To receive the Doppelt Family Rail-Trail Champions grant awarded in her honor, Jacobs chose the Sunrise Trail Coalition (STC) in recognition of their outstanding work and need for ongoing funding. With the official opening of the Down East Sunrise Trail in September 2010, the scope of the STC has transitioned from advocacy to management and fundraising for trailhead amenities, promotional materials and maintenance.

    Photo of Sally Jacobs receiving her Doppelt Family Rail-Trail Champions Award from RTC President Keith Laughlin by Scott Stark/RTC.

     

  • RTC Brings Rail-With-Trail Expertise to Coastal California

    Rails-to-Trails Conservancy's (RTC) Western Regional Office has been watching with great interest the progression of plans for a rail-trail along Monterey Bay in the Central Coast of California.

    So too have the people of Santa Cruz County, and the champagne corks were well and truly popping with the announcement recently that the Santa Cruz County Regional Transportation Commission (SCCRTC) had closed the deal to acquire the right-of-way beside the 32-mile Santa Cruz Branch Rail Line.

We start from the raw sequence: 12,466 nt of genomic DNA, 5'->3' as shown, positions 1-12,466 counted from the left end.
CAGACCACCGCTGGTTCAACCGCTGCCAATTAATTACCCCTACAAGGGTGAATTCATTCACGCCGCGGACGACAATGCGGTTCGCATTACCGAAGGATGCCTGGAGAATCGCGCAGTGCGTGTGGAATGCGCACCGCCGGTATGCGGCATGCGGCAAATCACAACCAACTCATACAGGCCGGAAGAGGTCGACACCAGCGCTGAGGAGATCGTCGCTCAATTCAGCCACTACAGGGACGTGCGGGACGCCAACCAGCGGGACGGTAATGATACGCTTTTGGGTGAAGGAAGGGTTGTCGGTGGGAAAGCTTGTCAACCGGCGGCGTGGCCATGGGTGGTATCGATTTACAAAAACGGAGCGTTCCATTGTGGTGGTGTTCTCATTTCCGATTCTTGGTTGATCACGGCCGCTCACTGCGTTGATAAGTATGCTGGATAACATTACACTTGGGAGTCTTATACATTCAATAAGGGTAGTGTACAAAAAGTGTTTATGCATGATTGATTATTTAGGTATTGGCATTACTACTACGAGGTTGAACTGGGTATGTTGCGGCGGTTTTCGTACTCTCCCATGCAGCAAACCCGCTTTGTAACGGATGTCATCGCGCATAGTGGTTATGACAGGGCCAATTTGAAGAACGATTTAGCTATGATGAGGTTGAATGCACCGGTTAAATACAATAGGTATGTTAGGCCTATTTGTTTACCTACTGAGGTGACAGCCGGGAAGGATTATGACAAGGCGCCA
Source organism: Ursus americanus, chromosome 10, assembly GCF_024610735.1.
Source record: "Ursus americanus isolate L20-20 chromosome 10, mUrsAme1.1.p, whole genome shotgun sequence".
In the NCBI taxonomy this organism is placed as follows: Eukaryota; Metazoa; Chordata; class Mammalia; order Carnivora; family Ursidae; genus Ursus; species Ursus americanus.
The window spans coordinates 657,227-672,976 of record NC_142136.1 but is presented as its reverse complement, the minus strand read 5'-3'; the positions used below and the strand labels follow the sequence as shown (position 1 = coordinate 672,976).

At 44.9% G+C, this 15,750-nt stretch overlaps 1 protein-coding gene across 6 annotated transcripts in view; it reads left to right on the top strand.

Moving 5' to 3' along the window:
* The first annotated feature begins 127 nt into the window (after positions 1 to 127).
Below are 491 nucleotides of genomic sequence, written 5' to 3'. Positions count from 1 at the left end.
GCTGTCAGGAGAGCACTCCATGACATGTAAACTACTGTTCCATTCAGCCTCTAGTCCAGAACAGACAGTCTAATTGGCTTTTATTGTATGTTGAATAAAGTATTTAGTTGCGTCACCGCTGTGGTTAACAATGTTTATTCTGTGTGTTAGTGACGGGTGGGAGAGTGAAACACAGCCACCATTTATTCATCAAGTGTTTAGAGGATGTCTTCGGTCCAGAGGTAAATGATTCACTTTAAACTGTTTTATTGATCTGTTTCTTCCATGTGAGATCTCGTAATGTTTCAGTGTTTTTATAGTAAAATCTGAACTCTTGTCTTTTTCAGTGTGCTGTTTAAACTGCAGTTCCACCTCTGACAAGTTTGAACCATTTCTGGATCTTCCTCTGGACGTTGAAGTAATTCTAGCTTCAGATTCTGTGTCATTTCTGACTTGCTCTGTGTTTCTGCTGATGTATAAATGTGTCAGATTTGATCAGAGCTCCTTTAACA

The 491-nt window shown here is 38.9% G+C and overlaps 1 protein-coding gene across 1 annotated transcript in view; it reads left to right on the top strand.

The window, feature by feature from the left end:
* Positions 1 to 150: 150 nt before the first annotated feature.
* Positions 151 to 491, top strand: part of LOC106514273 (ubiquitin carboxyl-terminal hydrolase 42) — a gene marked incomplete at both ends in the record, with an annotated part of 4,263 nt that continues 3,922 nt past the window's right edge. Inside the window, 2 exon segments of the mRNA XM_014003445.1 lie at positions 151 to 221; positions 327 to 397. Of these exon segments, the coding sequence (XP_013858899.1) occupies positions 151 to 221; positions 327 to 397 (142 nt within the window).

This 135-year old transportation corridor parallels California State Route 1 from the town of Pajaro in Monterey County, to Davenport, linking major tourism and activity centers as it crosses the Pajaro River, Santa Cruz Yacht Harbor and the San Lorenzo River. In addition to providing non-motorized access to a number of state beaches, state parks, swim centers and the Monterey Bay National Marine Sanctuary, the proposed Santa Cruz Coastal Rail Trail would pass within one mile of more than half the county's population.

    Now, trail advocates, such as the Santa Cruz County Friends of the Rail Trail, are anxious to see work begin on a multi-use trail alongside the active tracks. Enter RTC.

    Utilizing our technical and planning experience with rail-with-trail projects, RTC staff met recently with the SCCRTC and a large group of regional officials, engineers, planners and community advocates to begin designing a Santa Cruz Coastal Rail Trail.